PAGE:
Israeli PM Benjamin Netanyahu Blames Grand Mufti Of Jerusalem For ‘Inspiring The Holocaust,’ Saeb Erekat Denounces Comments As ‘Inflammatory’

Israeli PM Binyamin Netanyahu has blamed the Palestinians for inspiring Hitler to commit the Holocaust in their worry that fleeing Jews would come to British-controlled Palestine. Netanyahu, while still blaming Hitler for pulling the direct causal trigger on the Holocaust by authorising it, he goes on to say that the Holocaust might never have happened if it were not for the Palestinian Grand Mufti.

“It is… absurd to ignore the role played by the Mufti Haj Amin al-Husseini, who was a war criminal and encouraged Hitler to exterminate European Jewry.”

Some people took a less serious interpretation of the comments, seeing the comments as ignoring history.

Speaking at the 37th World Zionist Congress in Jerusalem on Tuesday, October 20, 2015, Netanyahu argued that “holy places” in Israel are being used by the Palestinians as a pretext for attacks against Jews.

“He [the Grand Mufti] flew to Berlin. Hitler didn’t want to exterminate the Jews at the time, he wanted to expel the Jews. And Haj Amin al-Husseini went to Hitler and said… ‘burn them.’ “

The Congress came just a day after five Palestinians were killed in the occupied territories and an Israeli was killed in the West Bank.

Holocaust scholars reacted by correcting Netanyahu, who maintain that the first death camps at which Jews were burned were formed in 1941 before the meeting of Husseini and Hitler. In fact, Author Zaid Jilani wrote an article in which evidence is put forward showing the Nazi’s so-called “final solution” was put forward as an idea months before the meeting.

Jilani explains.

“The killing centres in Poland were organised under so-called Operation Reinhard, and work on these units began in October 1941, a month before the Mufti visited Jerusalem.”

It is, however, acknowledged that Mufti did meet Hitler, expressing his support, but it is also well-known that the extermination of Jewish people had already started before the meeting.

Professor Dina Porat, Chief Historian from the International Institute for Holocaust Research at Yad Vashem, concurs with the above. Others joining in the condemnation of Netanyahu’s comments include the Israeli opposition leader, Isaac Herzog, who has demanded that Netanyahu correct his statement, despite his grandfather, Rabbi Herzog, being killed on an order from al-Husseini.

There are messages of support and condemnation of Netanyahu filling up the search phrase “Netanyahu” on Twitter.

This most recent controversy comes amid a spate of of violence between the two sides. There has been a “wave” of stabbings and “ad hoc” gun attacks directed against Jews living in Israel and the occupied West Bank. An apparent revenge stabbing by an Israeli allegedly took place, as well. More Israeli police and military actions have resulted in a string of Palestinian deaths.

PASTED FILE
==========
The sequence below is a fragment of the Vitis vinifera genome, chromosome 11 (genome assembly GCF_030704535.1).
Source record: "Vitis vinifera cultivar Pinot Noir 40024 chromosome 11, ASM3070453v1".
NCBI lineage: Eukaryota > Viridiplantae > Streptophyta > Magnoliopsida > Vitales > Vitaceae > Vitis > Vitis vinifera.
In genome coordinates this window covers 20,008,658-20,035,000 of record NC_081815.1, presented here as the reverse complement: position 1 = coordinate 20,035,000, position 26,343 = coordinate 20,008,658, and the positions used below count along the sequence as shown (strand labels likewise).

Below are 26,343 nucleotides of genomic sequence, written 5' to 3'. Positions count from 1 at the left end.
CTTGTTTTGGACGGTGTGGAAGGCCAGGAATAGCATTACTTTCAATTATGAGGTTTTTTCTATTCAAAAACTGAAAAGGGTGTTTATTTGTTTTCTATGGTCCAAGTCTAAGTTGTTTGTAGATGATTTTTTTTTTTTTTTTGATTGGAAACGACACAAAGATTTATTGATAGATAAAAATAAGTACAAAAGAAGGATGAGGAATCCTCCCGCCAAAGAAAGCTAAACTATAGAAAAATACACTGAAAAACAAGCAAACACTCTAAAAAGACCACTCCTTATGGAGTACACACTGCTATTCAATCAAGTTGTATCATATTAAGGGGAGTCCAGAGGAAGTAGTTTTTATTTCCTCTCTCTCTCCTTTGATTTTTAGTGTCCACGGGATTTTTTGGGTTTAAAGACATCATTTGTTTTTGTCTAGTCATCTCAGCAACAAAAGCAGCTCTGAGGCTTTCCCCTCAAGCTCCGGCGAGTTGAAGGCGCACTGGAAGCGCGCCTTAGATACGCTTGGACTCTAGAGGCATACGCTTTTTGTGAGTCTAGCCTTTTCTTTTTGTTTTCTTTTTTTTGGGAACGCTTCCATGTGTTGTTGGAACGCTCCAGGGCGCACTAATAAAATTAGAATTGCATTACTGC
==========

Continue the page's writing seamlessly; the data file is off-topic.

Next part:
At a Jerusalem holy site, there were clashes in mid-September following claims that Israel would restrict Palestinian access in favour of Jews. Two Israelis and the subsequent stabbings occurred shortly thereafter. Both sides, as usual, blame the other. While Israel believes that the attacks are part of a larger movement by the Palestinians to destroy Israel, the Palestinians are accused of provoking the attacks via social media, which has publicized Palestinian President Mahmoud Abbas’ comments regarding “acts of aggression” by the Israeli authorities.

In fact, much of what is happening on the ground is documented by video on smartphones and uploaded to YouTube, which is undermining the ability of both sides to suppress the facts on the ground, although the context of such media is not always clear.

The unconventional attacks by Palestine are seen as a reaction to the disproportionate military power of Israel, which stops Palestine from defending itself against what it sees as unprovoked aggression. Israel, believing it has the right to self-defense, argues that it uses its military in response to the planning and carrying out of terrorist attacks by Palestinians against the Jews.

The catalyst of the most recent violence, however, is access to holy sites in Jerusalem. There are five main sites: Church of the Holy Sepulchre, Dome of the Rock, Temple Mount, Western Wall, and the al-Aqsa Mosque, all of which are contested in terms of who owns and has unrestricted access to the land containing and surrounding the holy sites.

The latest comments by Netanyahu, then, could be seen as a propaganda tool for focusing attention on the history of anti-Jewish sentiment by Palestinian figures. Zionists, in particular, are convinced that peace cannot be achieved vis-à-vis a people who are inherently opposed to the very existence of Jews and who take succor for comments from Arab leaders, such as those by Mahmoud Ahmadinejad, who has been widely criticised for allegedly saying Israel should be “wiped off the map.

[Image by Handout / Getty Images]